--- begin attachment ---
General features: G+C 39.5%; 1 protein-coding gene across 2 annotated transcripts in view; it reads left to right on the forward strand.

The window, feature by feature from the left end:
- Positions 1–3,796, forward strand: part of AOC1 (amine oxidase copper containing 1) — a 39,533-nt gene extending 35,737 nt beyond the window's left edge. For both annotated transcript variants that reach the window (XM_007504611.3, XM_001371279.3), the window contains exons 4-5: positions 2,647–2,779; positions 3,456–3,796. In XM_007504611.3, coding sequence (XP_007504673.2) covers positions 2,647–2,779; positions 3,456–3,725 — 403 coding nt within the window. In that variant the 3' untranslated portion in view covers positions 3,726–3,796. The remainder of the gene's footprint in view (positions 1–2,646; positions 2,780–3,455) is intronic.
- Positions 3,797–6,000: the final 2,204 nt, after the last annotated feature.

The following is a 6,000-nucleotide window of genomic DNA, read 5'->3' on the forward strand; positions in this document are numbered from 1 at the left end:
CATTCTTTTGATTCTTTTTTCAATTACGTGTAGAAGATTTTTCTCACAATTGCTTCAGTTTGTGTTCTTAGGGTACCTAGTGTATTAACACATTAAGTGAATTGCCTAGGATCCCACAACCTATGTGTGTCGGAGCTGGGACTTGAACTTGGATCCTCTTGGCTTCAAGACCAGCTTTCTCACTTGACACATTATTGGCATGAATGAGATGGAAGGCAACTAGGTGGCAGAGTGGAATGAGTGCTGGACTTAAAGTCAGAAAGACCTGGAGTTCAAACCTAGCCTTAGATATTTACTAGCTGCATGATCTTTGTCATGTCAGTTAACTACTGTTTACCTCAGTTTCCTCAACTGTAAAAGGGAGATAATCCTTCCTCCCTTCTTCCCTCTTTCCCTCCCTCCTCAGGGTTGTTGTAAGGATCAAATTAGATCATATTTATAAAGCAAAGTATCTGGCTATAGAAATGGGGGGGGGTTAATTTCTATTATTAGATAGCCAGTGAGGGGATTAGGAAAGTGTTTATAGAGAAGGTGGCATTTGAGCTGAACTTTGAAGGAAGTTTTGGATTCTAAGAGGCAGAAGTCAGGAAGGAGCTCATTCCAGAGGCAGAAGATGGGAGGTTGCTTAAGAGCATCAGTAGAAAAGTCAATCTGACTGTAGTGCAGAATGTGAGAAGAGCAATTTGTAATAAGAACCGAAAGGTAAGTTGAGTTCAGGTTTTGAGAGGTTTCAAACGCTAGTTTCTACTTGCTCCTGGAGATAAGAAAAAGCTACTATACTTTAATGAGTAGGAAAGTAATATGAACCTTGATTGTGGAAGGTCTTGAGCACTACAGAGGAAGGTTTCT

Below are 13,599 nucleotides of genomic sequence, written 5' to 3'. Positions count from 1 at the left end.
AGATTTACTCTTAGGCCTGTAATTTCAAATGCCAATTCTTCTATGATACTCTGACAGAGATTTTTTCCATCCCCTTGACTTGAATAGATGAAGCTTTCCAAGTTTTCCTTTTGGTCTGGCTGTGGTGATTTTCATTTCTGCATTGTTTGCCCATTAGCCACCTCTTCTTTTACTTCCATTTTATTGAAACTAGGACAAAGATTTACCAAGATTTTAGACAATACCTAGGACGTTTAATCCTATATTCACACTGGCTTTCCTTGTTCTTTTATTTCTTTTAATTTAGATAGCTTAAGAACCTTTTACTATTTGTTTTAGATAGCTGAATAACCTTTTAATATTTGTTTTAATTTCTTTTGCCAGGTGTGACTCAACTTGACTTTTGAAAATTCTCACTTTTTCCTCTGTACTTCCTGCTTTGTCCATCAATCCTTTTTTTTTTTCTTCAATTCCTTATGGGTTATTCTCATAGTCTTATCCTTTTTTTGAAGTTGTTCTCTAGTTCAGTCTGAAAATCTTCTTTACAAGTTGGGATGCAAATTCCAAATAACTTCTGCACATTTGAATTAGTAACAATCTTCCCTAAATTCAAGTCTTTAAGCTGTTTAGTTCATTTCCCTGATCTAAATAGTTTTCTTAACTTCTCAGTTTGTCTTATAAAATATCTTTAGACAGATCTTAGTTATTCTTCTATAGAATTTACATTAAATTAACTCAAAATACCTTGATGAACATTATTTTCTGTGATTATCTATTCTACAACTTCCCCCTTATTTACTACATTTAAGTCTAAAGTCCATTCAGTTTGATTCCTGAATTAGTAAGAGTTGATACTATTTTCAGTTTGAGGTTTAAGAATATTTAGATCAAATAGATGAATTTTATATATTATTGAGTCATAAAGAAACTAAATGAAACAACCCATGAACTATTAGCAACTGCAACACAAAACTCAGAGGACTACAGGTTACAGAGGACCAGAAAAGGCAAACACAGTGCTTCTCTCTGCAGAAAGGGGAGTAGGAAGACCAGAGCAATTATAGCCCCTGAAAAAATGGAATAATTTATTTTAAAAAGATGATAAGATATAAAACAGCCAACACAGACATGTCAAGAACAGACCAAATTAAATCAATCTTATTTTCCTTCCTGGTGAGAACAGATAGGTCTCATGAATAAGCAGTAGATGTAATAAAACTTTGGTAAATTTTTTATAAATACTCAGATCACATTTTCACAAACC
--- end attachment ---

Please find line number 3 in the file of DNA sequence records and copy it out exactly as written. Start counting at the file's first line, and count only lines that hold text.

- Positions 1–3,796, forward strand: part of AOC1 (amine oxidase copper containing 1) — a 39,533-nt gene extending 35,737 nt beyond the window's left edge. For both annotated transcript variants that reach the window (XM_007504611.3, XM_001371279.3), the window contains exons 4-5: positions 2,647–2,779; positions 3,456–3,796. In XM_007504611.3, coding sequence (XP_007504673.2) covers positions 2,647–2,779; positions 3,456–3,725 — 403 coding nt within the window. In that variant the 3' untranslated portion in view covers positions 3,726–3,796. The remainder of the gene's footprint in view (positions 1–2,646; positions 2,780–3,455) is intronic.